ABSTRACT: Abstract As a result of fundamental changes in the International Code of Nomenclature on the use of separate names for sexual and asexual stages of fungi, generic names of many groups should be reconsidered. Members of the ECMM/ISHAM working group on Pseudallescheria/ Scedosporium infections herein advocate a novel nomenclature for genera and species in Pseudallescheria, Scedosporium and allied taxa. The generic names Parascedosporium, Lomentospora, Petriella, Petriellopsis, and Scedosporium are proposed for a lineage within Microascaceae with mostly Scedosporium anamorphs producing slimy, annellidic conidia. Considering that Scedosporium has priority over Pseudallescheria and that Scedosporium prolificans is phylogenetically distinct fromthe other Scedosporium species, some name changes are proposed. Pseudallescheria minutispora and Petriellidium desertorum are renamed as Scedosporium minutisporum and S. desertorum, respectively. Scedosporium prolificans is renamed as Lomentospora prolificans.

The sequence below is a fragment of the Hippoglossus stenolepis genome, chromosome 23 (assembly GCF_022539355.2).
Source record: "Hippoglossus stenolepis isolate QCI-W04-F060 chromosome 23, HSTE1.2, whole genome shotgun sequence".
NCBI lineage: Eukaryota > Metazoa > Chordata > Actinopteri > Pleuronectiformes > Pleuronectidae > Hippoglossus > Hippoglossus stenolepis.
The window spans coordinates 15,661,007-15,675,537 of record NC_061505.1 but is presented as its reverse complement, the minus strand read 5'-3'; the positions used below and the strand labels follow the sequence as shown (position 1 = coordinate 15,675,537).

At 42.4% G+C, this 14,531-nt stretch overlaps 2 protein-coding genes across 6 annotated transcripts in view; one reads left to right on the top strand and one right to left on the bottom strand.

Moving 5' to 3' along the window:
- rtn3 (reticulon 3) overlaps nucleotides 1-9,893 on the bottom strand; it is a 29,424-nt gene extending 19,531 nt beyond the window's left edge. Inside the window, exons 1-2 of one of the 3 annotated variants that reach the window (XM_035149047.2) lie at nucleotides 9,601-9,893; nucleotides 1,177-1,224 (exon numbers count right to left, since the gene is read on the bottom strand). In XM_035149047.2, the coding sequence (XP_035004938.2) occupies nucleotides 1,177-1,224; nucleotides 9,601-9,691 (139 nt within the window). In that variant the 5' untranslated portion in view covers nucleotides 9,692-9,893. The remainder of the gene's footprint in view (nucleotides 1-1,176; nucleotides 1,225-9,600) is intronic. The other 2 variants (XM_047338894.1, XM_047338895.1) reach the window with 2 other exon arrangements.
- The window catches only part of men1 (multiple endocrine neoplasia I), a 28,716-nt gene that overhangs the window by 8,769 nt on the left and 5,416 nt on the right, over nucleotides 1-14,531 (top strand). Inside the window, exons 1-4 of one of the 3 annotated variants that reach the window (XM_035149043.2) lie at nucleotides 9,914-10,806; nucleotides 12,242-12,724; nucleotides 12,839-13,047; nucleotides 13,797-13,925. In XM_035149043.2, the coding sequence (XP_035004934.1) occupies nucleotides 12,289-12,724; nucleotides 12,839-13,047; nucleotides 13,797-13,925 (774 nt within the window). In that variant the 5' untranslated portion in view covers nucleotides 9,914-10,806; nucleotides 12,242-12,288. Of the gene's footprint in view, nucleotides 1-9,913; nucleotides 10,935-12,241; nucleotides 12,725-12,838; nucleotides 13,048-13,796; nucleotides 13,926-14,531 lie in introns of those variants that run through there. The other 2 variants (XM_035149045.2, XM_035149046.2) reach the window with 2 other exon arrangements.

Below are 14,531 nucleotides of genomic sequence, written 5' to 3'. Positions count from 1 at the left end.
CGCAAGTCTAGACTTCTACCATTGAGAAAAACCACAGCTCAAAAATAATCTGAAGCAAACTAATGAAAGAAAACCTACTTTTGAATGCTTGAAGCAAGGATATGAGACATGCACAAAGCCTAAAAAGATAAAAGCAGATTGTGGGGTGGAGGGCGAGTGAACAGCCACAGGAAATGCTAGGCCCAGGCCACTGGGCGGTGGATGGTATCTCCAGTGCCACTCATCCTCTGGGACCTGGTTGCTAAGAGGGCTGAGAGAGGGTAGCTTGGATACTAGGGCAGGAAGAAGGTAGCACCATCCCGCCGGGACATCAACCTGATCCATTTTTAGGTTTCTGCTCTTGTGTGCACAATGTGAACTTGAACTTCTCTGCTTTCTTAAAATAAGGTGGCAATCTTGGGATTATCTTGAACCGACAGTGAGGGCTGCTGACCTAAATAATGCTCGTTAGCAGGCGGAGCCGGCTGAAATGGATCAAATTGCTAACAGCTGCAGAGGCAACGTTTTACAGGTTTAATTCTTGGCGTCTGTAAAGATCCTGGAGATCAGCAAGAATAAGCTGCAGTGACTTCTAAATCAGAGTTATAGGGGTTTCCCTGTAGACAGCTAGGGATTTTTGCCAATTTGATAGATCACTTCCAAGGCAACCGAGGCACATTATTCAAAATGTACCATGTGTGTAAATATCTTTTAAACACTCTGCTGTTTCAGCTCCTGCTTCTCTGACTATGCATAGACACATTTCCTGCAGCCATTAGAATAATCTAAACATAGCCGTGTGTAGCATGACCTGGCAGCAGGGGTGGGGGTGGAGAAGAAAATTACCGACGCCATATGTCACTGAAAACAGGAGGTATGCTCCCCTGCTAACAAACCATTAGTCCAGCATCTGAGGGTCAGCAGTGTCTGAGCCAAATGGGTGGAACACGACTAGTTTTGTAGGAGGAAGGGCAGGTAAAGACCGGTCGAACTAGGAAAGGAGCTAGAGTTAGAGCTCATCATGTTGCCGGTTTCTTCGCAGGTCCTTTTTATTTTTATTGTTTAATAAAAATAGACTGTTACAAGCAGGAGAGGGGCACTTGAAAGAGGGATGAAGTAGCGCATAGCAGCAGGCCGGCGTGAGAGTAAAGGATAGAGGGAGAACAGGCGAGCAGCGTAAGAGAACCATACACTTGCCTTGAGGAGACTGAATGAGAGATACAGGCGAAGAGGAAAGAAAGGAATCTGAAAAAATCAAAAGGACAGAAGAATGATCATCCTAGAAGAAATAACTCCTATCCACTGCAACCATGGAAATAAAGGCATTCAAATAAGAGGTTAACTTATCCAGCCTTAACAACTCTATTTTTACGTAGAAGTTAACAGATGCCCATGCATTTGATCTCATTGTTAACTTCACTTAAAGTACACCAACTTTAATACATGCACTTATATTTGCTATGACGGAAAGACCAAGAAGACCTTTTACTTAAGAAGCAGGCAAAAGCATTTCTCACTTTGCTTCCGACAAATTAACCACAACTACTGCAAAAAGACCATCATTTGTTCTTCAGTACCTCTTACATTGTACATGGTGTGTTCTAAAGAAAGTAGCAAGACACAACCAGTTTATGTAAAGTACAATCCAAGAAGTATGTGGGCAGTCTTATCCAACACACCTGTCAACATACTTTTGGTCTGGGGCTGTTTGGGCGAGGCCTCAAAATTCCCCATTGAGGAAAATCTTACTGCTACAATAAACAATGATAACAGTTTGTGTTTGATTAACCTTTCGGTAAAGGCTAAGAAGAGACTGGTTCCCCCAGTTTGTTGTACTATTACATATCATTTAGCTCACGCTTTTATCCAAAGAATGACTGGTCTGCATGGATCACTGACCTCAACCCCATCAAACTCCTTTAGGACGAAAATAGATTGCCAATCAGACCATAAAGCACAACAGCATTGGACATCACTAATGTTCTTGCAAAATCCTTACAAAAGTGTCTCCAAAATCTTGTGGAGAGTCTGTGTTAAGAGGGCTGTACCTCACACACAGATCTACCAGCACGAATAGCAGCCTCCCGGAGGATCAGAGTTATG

Fungal diversity 06/2014; DOI:10.1007/s13225-014-0295-4 · 6.22 Impact Factor
  • Source
    • "The antifungal activity of micafungin is through inhibition of (1,3)-β-d-glucan synthase and the subsequent disruption of fungal cell wall synthesis. This activity may enhance the action of other, less-active antifungals such as amphotericin B or itraconazole and supports the combined use of micafungin with azoles in future in vitro and in vivo studies [22]. "
    [Show abstract] [Hide abstract]